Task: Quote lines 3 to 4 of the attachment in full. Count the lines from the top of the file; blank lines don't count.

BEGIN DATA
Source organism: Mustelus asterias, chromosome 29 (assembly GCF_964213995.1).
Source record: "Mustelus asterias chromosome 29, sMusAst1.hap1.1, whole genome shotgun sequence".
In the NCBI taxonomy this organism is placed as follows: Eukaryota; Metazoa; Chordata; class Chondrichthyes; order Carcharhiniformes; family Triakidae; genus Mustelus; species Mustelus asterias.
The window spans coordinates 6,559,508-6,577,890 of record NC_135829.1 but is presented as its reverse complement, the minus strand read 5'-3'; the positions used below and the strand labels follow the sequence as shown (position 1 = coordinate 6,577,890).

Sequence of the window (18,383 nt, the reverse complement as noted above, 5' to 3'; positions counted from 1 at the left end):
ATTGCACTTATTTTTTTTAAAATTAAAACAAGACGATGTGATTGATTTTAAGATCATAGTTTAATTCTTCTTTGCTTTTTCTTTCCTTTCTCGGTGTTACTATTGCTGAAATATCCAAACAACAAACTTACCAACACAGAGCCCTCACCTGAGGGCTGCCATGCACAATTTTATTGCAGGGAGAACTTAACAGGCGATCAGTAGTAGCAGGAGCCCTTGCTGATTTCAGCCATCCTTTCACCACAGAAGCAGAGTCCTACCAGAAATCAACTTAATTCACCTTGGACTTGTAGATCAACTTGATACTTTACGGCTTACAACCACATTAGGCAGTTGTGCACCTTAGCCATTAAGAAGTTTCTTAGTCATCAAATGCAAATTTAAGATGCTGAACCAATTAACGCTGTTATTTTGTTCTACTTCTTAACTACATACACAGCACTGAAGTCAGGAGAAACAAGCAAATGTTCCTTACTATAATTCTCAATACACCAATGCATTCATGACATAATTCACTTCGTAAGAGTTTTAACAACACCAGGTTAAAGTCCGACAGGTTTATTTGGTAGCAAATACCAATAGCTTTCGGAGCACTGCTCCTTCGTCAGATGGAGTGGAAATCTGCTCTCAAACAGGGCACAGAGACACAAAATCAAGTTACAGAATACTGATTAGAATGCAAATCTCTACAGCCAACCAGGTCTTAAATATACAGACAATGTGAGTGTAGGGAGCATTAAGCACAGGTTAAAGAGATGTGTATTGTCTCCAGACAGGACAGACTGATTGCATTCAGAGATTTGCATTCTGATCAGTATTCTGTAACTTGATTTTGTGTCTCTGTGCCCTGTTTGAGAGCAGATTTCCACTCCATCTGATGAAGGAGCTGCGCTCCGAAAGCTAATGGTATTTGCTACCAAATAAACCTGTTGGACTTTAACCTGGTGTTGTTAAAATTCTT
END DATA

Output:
In the NCBI taxonomy this organism is placed as follows: Eukaryota; Metazoa; Chordata; class Chondrichthyes; order Carcharhiniformes; family Triakidae; genus Mustelus; species Mustelus asterias.
The window spans coordinates 6,559,508-6,577,890 of record NC_135829.1 but is presented as its reverse complement, the minus strand read 5'-3'; the positions used below and the strand labels follow the sequence as shown (position 1 = coordinate 6,577,890).